Health concerns raised over footballing on artificial turf


Playing football on artificial turf may be dangerous to footballers' health, according to Zembla. Almost all artificial turf fields contain rubber granules, which have been linked to cancer. 

Scientists told Zembla that the use of rubber granules in artificial turf was never properly investigated. And this while the United States and Britain link it to footballers getting cancer.

Rubber granules are made from old car tires and contain carcinogens. There was a study in 2006 to see whether these substances can enter football players' bodies. But according to Zembla, that was a very brief study.

As the granules are recycled car tires, another problem is that the rubber granules manufacturers don't know exactly which substances are present in the product and at what quantity.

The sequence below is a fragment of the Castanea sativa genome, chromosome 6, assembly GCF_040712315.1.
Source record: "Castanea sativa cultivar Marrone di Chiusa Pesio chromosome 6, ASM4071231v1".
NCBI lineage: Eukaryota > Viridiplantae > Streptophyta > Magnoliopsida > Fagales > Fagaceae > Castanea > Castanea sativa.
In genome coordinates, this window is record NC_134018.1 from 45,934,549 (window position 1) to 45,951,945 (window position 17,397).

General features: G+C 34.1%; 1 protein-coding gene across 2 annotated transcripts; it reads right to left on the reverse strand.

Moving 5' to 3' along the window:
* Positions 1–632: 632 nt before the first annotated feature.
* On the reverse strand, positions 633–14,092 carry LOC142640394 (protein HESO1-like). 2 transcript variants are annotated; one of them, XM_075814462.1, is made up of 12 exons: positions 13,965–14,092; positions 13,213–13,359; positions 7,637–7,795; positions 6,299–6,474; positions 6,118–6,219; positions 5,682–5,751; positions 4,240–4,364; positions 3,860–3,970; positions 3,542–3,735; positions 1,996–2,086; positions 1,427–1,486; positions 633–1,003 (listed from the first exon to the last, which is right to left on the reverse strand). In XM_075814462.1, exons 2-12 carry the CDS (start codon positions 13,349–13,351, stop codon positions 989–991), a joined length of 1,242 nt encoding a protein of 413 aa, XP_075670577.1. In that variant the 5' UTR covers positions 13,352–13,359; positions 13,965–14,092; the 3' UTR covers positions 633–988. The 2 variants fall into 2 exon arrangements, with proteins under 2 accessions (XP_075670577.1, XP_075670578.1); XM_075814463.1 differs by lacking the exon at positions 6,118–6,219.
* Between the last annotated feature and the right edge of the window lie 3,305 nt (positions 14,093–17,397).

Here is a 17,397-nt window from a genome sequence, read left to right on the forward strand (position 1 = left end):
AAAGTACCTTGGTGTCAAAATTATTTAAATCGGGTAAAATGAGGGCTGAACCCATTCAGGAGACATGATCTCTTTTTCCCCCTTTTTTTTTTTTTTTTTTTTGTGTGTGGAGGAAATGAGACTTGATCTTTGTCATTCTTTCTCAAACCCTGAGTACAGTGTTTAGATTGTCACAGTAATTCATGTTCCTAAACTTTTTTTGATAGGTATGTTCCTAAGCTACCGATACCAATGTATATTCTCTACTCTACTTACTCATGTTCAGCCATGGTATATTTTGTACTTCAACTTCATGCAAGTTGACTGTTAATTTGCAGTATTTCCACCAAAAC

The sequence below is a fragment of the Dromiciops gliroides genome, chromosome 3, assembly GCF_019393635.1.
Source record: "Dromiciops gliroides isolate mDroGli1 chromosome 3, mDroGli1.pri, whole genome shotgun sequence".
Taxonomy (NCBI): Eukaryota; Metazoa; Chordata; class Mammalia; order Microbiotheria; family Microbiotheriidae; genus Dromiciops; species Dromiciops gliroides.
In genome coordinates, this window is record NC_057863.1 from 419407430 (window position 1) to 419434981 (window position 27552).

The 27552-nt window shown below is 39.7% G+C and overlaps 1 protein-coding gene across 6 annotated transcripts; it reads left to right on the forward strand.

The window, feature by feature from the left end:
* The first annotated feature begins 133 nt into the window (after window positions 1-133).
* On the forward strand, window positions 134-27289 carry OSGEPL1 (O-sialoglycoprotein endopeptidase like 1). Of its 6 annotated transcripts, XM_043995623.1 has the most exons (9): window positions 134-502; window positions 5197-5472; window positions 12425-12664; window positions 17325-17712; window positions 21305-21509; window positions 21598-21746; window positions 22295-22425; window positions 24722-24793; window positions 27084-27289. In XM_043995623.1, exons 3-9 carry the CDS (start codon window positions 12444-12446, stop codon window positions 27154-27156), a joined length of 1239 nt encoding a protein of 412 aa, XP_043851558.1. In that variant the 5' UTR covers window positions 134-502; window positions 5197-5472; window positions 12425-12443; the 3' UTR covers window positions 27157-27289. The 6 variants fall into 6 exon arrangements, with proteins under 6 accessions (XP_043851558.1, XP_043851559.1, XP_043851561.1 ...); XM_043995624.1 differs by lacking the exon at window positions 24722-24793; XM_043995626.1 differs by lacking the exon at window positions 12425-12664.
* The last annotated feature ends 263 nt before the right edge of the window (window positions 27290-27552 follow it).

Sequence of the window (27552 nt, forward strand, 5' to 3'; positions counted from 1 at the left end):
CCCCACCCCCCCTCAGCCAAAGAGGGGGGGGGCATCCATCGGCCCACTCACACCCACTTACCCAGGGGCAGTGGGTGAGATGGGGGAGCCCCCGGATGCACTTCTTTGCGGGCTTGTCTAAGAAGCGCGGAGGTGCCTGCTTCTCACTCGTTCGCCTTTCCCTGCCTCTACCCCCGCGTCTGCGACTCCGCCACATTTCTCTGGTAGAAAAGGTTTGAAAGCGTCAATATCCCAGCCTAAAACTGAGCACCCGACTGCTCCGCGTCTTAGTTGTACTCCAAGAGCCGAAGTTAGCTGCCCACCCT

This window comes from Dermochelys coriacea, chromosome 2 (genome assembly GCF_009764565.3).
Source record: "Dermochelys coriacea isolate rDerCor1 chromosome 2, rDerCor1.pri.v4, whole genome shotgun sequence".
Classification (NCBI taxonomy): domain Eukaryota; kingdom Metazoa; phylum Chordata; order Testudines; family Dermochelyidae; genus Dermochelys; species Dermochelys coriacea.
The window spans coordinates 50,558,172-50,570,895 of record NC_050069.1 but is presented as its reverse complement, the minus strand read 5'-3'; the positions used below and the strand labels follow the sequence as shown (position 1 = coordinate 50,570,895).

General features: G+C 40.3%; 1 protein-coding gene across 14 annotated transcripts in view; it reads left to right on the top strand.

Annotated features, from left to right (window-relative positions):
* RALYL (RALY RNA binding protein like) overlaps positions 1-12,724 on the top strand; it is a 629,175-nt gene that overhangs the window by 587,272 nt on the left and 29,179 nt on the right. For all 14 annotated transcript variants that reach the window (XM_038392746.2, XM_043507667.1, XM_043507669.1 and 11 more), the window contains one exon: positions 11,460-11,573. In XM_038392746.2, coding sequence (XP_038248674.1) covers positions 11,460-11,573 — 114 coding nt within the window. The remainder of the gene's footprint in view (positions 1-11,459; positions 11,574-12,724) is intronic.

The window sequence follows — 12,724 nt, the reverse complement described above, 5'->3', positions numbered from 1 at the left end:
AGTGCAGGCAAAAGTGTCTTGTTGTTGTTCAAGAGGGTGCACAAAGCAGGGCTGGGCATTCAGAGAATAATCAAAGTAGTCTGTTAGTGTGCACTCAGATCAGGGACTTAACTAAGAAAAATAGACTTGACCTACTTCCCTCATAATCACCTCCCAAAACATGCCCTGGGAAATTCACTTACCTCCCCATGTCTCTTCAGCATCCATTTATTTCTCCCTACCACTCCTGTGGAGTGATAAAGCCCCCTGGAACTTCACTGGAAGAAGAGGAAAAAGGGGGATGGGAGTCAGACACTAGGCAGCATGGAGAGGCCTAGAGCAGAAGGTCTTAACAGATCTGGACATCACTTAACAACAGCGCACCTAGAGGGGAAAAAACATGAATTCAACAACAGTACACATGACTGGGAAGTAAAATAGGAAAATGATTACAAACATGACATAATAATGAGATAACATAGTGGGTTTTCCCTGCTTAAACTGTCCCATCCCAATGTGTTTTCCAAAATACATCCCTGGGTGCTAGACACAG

The KNVB is calling for further research into artificial turf containing rubber granules. The scientists that spoke to Zembla agree. They go even further saying that artificial turf should not be played on until all the risks are clear.

National health institute RIVM and the Ministry of Public Health, Welfare and Sports state that there are no health risks in using these types of fields.

According to, the number of artificial football turfs increased from about 300 in 2007 to around 2 thousand this year. 90 percent of them contain rubber granules.


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